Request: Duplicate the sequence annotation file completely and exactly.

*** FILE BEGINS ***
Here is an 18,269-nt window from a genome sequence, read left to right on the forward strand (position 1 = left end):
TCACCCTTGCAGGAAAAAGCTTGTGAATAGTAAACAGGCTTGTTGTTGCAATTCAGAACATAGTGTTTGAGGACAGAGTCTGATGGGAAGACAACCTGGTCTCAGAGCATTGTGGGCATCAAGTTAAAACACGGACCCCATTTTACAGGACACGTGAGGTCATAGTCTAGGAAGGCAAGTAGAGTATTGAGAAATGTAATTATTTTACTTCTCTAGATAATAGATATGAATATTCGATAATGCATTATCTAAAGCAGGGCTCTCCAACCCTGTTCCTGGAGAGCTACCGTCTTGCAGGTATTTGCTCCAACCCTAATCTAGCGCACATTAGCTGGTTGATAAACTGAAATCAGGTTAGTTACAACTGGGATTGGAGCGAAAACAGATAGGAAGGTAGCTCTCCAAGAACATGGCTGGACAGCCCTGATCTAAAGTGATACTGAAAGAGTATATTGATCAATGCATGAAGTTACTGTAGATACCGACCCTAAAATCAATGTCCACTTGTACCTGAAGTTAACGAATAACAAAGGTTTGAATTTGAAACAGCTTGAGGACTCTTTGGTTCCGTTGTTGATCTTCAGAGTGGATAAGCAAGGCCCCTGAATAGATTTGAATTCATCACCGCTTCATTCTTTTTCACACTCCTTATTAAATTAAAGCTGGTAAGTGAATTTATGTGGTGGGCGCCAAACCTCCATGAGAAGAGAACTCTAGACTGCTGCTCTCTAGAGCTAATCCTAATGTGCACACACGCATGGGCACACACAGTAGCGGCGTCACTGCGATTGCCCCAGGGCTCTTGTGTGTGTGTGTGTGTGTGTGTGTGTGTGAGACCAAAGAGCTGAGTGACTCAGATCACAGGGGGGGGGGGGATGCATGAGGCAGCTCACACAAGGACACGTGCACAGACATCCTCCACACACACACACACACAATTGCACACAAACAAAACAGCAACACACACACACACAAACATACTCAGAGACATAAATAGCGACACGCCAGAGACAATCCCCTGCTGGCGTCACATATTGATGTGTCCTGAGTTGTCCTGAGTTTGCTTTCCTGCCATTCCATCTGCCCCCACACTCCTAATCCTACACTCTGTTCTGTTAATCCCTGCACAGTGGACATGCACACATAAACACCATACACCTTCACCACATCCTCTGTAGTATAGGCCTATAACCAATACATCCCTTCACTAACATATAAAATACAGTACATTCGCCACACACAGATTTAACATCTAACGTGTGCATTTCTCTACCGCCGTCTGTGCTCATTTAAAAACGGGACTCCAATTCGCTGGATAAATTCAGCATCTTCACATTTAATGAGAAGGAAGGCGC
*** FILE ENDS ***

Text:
Here is an 18,269-nt window from a genome sequence, read left to right on the forward strand (position 1 = left end):
TCACCCTTGCAGGAAAAAGCTTGTGAATAGTAAACAGGCTTGTTGTTGCAATTCAGAACATAGTGTTTGAGGACAGAGTCTGATGGGAAGACAACCTGGTCTCAGAGCATTGTGGGCATCAAGTTAAAACACGGACCCCATTTTACAGGACACGTGAGGTCATAGTCTAGGAAGGCAAGTAGAGTATTGAGAAATGTAATTATTTTACTTCTCTAGATAATAGATATGAATATTCGATAATGCATTATCTAAAGCAGGGCTCTCCAACCCTGTTCCTGGAGAGCTACCGTCTTGCAGGTATTTGCTCCAACCCTAATCTAGCGCACATTAGCTGGTTGATAAACTGAAATCAGGTTAGTTACAACTGGGATTGGAGCGAAAACAGATAGGAAGGTAGCTCTCCAAGAACATGGCTGGACAGCCCTGATCTAAAGTGATACTGAAAGAGTATATTGATCAATGCATGAAGTTACTGTAGATACCGACCCTAAAATCAATGTCCACTTGTACCTGAAGTTAACGAATAACAAAGGTTTGAATTTGAAACAGCTTGAGGACTCTTTGGTTCCGTTGTTGATCTTCAGAGTGGATAAGCAAGGCCCCTGAATAGATTTGAATTCATCACCGCTTCATTCTTTTTCACACTCCTTATTAAATTAAAGCTGGTAAGTGAATTTATGTGGTGGGCGCCAAACCTCCATGAGAAGAGAACTCTAGACTGCTGCTCTCTAGAGCTAATCCTAATGTGCACACACGCATGGGCACACACAGTAGCGGCGTCACTGCGATTGCCCCAGGGCTCTTGTGTGTGTGTGTGTGTGTGTGTGTGTGTGAGACCAAAGAGCTGAGTGACTCAGATCACAGGGGGGGGGGGGATGCATGAGGCAGCTCACACAAGGACACGTGCACAGACATCCTCCACACACACACACACACAATTGCACACAAACAAAACAGCAACACACACACACACAAACATACTCAGAGACATAAATAGCGACACGCCAGAGACAATCCCCTGCTGGCGTCACATATTGATGTGTCCTGAGTTGTCCTGAGTTTGCTTTCCTGCCATTCCATCTGCCCCCACACTCCTAATCCTACACTCTGTTCTGTTAATCCCTGCACAGTGGACATGCACACATAAACACCATACACCTTCACCACATCCTCTGTAGTATAGGCCTATAACCAATACATCCCTTCACTAACATATAAAATACAGTACATTCGCCACACACAGATTTAACATCTAACGTGTGCATTTCTCTACCGCCGTCTGTGCTCATTTAAAAACGGGACTCCAATTCGCTGGATAAATTCAGCATCTTCACATTTAATGAGAAGGAAGGCGC